17Instructional design Universal design Accommodation Accommodations are built into the curriculum and instructional plans from the beginningMore responsibility on educatorsLess work overall for teacherAccommodationIs developed as ‘add-on’ to existing curriculum and instructional plansMore responsibility on studentSeen as additional work for the teacher
18Common accommodations Extended time on exams and assignmentsAlternative assessmentNote-takers or tape recordersReaders or taped textsLearning centers or resource roomsAdapted equipmentUse of word processor for written assignmentsUse of calculator for all computationsTeaching aide or peer tutor
19What is universal design? First developed by by architects to make buildings, parks, and other facilities accessible to allCurb cutsRampsAutomatic doorsUniversal design concepts were adopted by educators to make learning accessible to all
20What is universal design? …the design of instructional materials and activities that makes the learning goals achievable by individuals with wide differences in their abilities to see, hear, speak, move, read, write, understand English, attend, organize, engage, and remember.(Bowe quoting CEC, 2000)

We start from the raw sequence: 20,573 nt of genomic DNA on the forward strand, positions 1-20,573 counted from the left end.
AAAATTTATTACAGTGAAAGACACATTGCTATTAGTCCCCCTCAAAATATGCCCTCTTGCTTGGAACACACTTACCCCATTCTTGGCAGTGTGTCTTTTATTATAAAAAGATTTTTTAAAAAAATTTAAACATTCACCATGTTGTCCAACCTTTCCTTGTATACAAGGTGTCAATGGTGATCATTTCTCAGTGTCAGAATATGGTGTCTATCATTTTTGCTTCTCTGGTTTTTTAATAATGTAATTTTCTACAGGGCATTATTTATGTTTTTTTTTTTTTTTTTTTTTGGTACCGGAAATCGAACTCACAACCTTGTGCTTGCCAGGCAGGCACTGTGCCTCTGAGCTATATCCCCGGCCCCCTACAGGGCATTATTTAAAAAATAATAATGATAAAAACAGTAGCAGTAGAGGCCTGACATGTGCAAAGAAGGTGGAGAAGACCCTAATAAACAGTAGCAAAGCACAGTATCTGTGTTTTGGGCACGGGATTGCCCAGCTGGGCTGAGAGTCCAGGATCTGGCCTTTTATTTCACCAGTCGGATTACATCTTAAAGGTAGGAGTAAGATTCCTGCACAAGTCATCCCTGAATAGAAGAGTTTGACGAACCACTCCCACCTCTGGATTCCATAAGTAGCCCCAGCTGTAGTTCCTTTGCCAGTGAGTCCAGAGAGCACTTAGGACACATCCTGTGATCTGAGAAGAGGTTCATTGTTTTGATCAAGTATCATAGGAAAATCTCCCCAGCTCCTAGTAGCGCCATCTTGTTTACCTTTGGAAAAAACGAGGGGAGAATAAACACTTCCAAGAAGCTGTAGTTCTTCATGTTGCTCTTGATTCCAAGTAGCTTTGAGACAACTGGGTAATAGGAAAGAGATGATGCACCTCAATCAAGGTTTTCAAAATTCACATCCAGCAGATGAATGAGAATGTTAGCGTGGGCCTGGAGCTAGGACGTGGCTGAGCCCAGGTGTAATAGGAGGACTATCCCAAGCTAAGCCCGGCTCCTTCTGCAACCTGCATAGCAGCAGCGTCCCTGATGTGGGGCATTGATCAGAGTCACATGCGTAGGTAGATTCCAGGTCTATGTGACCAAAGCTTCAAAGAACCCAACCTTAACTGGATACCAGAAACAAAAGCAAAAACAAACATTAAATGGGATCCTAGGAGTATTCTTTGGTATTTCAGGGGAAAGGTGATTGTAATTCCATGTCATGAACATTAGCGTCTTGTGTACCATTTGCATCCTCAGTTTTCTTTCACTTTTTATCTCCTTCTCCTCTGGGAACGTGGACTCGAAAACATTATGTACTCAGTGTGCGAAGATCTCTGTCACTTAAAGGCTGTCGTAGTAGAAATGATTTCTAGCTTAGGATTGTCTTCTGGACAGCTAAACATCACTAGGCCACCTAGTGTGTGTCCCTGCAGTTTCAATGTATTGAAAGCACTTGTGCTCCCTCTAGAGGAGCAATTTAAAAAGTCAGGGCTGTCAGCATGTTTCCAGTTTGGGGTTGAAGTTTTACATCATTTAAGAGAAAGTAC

21What is universal design? (con’t) …achieved by means of flexible curricular materials and activities that provide alternatives for students with differing abilities. These alternatives are built into the instructional design…they are not added on after the fact. (Bowe quoting CEC, 2000)
227 principles of universal design Equitable useFlexibility in useSimple and intuitive usePerceptible informationTolerance for errorLow physical effortSize and space for approach and use
23Two components of universal design Use of teaching methods and activities that are adaptable and address multiple learning stylesUse of technology to provide alternative access to information to be learned
24Key characteristics of universal design when applied to education The needs of the entire range of learners is considered when designing curricula, materials, methods, and environmentsProvides multiple representations of informationAddresses engagement by considering individual preferences whenever feasibleOffers various methods of expression